Here is another way to look at where $L$. For a dissipative system it is more natural to write the Lagrange just in terms of the kinetic energy $T$ instead of $L$:
$$ \frac{d}{dt} \frac{\partial T}{\partial \dot{q}_i} - \frac{\partial T}{\partial q_i} = F_i = \mathbf{F} \cdot \frac{\partial \mathbf{r}}{\partial q^i} $$
This is the equation that the Beers actually derives.
It is the general form. The conservative case is obtained by setting $ \mathbf{F} = -\nabla V$.
$$ \begin{align}
\frac{d}{dt} \frac{\partial T}{\partial \dot{q}_i} - \frac{\partial T}{\partial q_i} &= - \frac{\partial V}{\partial q_i}, \text{ since } \frac{\partial V}{\partial q_i} = \nabla V \cdot \frac{\partial \mathbf{r}}{\partial q^i} \\
\therefore \frac{d}{dt} \frac{\partial T}{\partial \dot{q}_i} - \frac{\partial (T - V) }{\partial q_i} &= 0 \\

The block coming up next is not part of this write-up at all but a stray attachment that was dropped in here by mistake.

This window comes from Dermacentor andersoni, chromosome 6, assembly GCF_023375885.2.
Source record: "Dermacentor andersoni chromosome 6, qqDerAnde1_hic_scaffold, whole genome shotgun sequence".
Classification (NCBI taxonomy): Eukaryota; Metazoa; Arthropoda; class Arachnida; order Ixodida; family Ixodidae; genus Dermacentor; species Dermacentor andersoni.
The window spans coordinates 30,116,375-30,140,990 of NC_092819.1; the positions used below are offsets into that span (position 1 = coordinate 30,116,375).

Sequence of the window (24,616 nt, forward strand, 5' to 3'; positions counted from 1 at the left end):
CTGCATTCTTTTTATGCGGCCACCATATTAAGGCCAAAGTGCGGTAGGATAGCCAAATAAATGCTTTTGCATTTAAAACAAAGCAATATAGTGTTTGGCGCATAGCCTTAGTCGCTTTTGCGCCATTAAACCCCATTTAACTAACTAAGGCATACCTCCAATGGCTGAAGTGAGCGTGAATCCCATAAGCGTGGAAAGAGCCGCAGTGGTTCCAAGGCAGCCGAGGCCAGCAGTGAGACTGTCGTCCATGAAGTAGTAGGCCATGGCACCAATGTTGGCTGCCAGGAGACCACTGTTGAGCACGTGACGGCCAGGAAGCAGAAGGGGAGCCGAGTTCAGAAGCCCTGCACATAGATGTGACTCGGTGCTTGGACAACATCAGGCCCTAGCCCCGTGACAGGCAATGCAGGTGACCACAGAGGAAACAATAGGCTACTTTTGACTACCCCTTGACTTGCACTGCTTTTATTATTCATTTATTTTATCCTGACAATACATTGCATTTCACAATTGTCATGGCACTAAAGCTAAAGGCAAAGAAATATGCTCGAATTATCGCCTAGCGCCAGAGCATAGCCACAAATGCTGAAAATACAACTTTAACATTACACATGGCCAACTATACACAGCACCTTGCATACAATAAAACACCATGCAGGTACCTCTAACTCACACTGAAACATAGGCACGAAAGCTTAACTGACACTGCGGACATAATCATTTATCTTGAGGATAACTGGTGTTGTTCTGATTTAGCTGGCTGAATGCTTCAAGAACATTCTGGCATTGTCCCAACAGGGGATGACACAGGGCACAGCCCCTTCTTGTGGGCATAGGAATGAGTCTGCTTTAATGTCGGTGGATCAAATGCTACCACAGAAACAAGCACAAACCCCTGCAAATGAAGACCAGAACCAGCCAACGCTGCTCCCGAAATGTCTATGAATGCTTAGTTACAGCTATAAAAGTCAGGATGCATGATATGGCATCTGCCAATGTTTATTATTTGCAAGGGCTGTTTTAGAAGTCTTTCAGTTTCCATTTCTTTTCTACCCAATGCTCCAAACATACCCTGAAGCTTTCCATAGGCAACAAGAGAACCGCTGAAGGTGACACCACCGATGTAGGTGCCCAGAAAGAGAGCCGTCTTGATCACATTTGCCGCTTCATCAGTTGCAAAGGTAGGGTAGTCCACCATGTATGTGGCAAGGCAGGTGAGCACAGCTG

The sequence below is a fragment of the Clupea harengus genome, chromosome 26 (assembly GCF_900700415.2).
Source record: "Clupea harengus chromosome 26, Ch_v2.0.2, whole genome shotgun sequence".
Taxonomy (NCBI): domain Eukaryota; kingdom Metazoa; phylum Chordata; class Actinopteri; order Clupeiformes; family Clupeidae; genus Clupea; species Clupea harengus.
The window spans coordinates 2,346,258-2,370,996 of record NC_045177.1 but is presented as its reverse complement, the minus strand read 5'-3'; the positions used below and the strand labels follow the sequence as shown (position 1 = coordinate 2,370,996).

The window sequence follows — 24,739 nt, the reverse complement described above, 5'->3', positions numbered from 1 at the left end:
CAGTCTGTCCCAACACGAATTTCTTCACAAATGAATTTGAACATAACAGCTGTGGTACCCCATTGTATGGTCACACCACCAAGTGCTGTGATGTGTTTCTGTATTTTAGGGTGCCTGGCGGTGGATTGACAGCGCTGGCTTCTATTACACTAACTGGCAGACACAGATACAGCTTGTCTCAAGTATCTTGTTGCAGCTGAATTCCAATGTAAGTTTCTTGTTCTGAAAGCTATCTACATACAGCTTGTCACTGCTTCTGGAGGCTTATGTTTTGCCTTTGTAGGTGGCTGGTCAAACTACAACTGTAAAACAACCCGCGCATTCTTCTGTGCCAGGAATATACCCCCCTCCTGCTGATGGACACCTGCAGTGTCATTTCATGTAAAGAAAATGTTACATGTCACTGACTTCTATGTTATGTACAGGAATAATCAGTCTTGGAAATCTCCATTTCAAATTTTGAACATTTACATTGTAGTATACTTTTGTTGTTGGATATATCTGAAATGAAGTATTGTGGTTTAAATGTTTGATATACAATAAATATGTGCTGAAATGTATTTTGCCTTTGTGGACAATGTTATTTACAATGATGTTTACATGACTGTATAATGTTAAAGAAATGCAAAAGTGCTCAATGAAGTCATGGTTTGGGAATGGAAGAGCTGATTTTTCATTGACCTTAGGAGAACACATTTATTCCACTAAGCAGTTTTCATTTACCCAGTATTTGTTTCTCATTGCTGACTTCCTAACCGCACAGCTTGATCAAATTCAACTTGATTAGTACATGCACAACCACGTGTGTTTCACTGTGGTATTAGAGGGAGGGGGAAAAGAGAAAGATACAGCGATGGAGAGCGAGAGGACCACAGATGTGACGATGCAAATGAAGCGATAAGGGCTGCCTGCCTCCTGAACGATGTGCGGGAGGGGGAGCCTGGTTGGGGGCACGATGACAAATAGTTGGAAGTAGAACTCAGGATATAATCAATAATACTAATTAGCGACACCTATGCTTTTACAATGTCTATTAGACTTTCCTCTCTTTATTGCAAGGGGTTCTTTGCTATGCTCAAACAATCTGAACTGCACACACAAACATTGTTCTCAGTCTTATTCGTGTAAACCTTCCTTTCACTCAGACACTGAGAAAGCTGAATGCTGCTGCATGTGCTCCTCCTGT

\frac{d}{dt} \frac{\partial T}{\partial \dot{q}_i} - \frac{\partial L }{\partial q_i} &= 0
\end{align} $$

Now $\frac{\partial V}{\partial \dot{q}_i} = 0 $ since by definition $V$ is a function of only the $q_i$s and thus independent of $\dot{q}_i$, so
$$ \begin{align}
\frac{d}{dt} \left( \frac{\partial T}{\partial \dot{q}_i} - \frac{\partial V}{\partial \dot{q}_i} \right) - \frac{\partial L }{\partial q_i} &= 0 \\
\frac{d}{dt} \frac{\partial (T - V)}{\partial \dot{q}_i} - \frac{\partial L }{\partial q_i} &= 0 \\
\frac{d}{dt} \frac{\partial L}{\partial \dot{q}_i} - \frac{\partial L }{\partial q_i} &= 0 \\
\end{align} $$

Seen this way $L$ looks like a bit of a hack.
It is really an artifact of the system being conservative and even then replacing $T$ by $L$ in the first term of the equation is kind of redundant.